Dust and Light: The Burning Man Collection

Exhibition running till November 20, 2016 @ Nikon Photo Gallery

Czech photographer, Marek Musil brings Nevada’s magical creation of dirt and desert to life in Prague with his collection Dust and Light: The Burning Man Collection, now showing at the Nikon Photo Gallery until November 20th.

What began in 1986 as a summer solstice bonfire in San Francisco, Burning Man has grown into one of the world’s most notorious, dangerous, and eclectic music and lifestyle festivals dedicated to self-expression and self-reliance.

Every year, during the first week of September, over 50,000 attendees make their way to Black Rock– otherwise known as the middle of nowhere. Far from the confines of social norms, “burners” are free to wear wire reindeer antlers, full suited armor, or almost nothing at all.

Musil’s photographs capture what appears to be an alternative universe – with transportation ranging from a basic bicycle to a giant glow-in-the-dark fishmobile. A photo of five giant mushrooms is captioned “Shrumen Lumen” – a literal reference to the seemingly normal giant mushrooms and a more obvious reference to drug usage at the festival. The pictures are so vivid and obscure; they look like they could have been part of the film treatment for Steven Spielberg’s 2001 movie, “Artificial Intelligence”.

Just as festival-goers seek a change from their daily lives, Musil’s Burning Man collection is different than his usual focus on fashion photography. Musil (born 1974) has photographed for an impressive list of Czech magazines including, Elle, Esquire, Marie Claire, and Harper’s Bazaar. While Musil continues to photograph Czech models and actors, his personal focus is on capturing the world’s authenticity, an undeniable feature of every subject in his Burning Man collection.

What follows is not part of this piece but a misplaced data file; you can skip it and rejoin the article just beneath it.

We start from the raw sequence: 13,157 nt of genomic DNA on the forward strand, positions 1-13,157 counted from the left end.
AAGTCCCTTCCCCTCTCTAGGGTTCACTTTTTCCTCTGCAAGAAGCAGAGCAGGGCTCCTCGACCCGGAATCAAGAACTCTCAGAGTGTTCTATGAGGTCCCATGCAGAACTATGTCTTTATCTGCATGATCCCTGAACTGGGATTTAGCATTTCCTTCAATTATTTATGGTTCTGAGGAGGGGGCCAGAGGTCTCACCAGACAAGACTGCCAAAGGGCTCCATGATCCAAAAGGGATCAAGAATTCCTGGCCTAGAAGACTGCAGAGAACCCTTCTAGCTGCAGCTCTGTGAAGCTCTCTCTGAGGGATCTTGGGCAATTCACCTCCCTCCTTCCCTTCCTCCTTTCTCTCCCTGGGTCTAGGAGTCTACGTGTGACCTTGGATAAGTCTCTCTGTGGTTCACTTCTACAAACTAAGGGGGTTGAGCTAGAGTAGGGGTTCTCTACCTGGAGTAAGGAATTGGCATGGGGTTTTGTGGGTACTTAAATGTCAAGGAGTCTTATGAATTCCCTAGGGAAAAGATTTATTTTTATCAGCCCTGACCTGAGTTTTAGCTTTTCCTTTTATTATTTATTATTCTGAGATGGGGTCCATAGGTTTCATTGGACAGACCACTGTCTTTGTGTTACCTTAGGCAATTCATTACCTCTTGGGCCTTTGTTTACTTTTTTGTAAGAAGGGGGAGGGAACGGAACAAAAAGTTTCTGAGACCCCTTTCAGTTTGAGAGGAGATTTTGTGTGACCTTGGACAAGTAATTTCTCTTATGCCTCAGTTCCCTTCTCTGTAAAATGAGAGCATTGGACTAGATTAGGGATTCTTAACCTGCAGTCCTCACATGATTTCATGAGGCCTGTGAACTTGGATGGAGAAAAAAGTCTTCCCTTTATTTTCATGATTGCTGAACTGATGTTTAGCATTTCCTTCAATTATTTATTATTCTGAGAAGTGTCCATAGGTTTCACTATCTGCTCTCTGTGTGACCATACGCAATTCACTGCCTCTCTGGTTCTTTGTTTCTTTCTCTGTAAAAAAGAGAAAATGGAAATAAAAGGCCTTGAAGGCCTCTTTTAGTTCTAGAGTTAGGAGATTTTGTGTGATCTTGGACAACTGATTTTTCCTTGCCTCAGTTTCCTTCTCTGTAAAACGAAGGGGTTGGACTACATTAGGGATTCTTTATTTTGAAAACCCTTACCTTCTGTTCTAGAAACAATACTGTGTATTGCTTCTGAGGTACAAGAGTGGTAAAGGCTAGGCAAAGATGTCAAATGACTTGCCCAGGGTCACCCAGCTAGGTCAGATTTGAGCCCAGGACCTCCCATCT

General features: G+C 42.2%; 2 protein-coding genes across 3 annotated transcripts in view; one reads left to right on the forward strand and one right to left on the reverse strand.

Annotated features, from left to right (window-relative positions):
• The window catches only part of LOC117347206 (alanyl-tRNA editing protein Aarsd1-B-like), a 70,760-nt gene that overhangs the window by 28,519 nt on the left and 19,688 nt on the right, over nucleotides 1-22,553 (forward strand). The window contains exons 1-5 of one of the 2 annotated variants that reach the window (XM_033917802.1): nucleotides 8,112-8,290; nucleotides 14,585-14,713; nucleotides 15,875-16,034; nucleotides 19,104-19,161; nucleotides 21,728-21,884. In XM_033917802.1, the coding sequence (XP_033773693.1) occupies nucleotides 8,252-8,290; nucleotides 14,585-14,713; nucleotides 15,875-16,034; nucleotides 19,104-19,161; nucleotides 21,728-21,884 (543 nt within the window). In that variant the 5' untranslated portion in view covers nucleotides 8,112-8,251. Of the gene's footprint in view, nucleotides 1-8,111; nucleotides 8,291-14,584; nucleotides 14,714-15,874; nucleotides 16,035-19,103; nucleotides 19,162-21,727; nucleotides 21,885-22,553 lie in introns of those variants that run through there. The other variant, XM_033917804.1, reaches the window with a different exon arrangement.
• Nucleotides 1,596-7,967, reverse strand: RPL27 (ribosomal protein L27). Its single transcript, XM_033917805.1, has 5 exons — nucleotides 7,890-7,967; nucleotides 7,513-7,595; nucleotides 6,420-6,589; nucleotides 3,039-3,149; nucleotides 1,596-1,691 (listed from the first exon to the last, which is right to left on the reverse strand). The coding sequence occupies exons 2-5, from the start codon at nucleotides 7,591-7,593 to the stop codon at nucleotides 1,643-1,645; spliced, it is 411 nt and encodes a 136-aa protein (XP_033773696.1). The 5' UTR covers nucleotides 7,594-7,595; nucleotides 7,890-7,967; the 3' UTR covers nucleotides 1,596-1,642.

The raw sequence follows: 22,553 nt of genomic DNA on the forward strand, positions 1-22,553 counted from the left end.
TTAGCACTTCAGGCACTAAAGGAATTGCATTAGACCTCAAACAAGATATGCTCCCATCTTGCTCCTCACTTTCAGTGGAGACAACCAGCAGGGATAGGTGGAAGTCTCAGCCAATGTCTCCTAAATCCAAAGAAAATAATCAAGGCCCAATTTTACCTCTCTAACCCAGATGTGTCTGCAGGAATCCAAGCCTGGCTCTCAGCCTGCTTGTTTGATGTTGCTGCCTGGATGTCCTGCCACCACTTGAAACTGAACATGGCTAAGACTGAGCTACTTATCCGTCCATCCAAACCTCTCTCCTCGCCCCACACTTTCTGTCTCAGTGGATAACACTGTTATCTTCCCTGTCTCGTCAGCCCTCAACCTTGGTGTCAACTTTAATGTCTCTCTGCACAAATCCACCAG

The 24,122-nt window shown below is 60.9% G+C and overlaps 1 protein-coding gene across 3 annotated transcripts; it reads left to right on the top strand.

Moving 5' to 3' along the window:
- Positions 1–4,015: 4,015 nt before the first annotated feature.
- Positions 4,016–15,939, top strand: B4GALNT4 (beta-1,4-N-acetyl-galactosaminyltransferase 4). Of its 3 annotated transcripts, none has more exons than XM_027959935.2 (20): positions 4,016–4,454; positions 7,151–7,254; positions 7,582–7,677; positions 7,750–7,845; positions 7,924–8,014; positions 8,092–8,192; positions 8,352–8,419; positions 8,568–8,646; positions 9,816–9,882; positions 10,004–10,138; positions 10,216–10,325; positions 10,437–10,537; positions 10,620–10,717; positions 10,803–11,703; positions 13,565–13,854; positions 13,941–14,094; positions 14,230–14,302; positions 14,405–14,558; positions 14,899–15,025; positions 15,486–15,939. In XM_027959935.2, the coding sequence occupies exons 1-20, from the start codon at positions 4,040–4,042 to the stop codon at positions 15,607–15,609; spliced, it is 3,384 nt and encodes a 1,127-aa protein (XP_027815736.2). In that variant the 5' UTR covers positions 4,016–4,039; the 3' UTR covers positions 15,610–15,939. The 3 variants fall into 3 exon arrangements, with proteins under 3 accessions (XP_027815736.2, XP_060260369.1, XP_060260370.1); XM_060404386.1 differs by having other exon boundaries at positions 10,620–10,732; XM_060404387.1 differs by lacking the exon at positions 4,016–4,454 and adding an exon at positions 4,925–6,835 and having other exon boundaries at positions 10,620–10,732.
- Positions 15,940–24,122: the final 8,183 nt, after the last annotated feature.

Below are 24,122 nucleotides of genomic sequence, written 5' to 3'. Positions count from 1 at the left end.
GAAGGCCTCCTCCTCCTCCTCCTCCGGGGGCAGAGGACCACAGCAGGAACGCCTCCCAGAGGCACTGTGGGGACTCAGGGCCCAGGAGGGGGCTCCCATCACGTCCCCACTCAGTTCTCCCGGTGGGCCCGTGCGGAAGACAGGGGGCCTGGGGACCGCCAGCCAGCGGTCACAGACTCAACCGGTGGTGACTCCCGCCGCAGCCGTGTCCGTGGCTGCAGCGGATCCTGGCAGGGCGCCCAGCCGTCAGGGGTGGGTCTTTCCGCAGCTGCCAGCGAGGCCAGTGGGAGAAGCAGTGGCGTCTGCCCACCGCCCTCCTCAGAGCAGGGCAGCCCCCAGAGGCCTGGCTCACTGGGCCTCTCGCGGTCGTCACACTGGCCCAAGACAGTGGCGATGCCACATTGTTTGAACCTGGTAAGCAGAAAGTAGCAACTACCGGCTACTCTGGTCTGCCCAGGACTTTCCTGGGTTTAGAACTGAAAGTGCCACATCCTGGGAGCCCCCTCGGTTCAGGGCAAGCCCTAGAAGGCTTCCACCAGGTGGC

While gazing into each photograph in Dust and Light: The Burning Man Collection, the viewer yearns to know more about the characters. What do they wear in real life? Where do they work? How did they end up at Burning Man? A quote featured under a slideshow of people in outrageous outfits seems to suggest that such sensible questions do not matter. Musil says, “All the people I met at burning Man told me that the way they look, the costumes they wear are the reflection of their inner SELVES. Their selves they cannot fully reveal in their daily lives. I think I understand them.”

Admission to the Nikon Photo Gallery is free of charge. More information can be found at www.nikonphotogallery.cz

Újezd 19, 118 00 Praha 1-Malá Strana
Open Tuesday-Sunday, 12-7pm

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